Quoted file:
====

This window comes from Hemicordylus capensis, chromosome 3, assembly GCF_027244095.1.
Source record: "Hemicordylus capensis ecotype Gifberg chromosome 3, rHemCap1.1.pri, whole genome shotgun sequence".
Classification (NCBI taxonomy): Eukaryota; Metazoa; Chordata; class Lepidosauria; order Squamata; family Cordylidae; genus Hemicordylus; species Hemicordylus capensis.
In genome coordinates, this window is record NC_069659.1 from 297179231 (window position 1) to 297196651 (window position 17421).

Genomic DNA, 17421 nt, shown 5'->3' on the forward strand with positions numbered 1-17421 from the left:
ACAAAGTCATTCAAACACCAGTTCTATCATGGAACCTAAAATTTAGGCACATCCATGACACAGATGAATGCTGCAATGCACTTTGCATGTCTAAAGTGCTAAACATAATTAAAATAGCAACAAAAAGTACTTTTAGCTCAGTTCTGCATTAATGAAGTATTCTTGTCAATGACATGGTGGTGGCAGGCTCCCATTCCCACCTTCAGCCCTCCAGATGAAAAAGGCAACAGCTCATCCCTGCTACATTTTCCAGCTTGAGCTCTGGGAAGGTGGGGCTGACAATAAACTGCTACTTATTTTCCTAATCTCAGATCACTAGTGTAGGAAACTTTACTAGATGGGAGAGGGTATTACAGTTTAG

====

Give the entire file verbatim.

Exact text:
This window comes from Hemicordylus capensis, chromosome 3, assembly GCF_027244095.1.
Source record: "Hemicordylus capensis ecotype Gifberg chromosome 3, rHemCap1.1.pri, whole genome shotgun sequence".
Classification (NCBI taxonomy): Eukaryota; Metazoa; Chordata; class Lepidosauria; order Squamata; family Cordylidae; genus Hemicordylus; species Hemicordylus capensis.
In genome coordinates, this window is record NC_069659.1 from 297179231 (window position 1) to 297196651 (window position 17421).

Genomic DNA, 17421 nt, shown 5'->3' on the forward strand with positions numbered 1-17421 from the left:
ACAAAGTCATTCAAACACCAGTTCTATCATGGAACCTAAAATTTAGGCACATCCATGACACAGATGAATGCTGCAATGCACTTTGCATGTCTAAAGTGCTAAACATAATTAAAATAGCAACAAAAAGTACTTTTAGCTCAGTTCTGCATTAATGAAGTATTCTTGTCAATGACATGGTGGTGGCAGGCTCCCATTCCCACCTTCAGCCCTCCAGATGAAAAAGGCAACAGCTCATCCCTGCTACATTTTCCAGCTTGAGCTCTGGGAAGGTGGGGCTGACAATAAACTGCTACTTATTTTCCTAATCTCAGATCACTAGTGTAGGAAACTTTACTAGATGGGAGAGGGTATTACAGTTTAG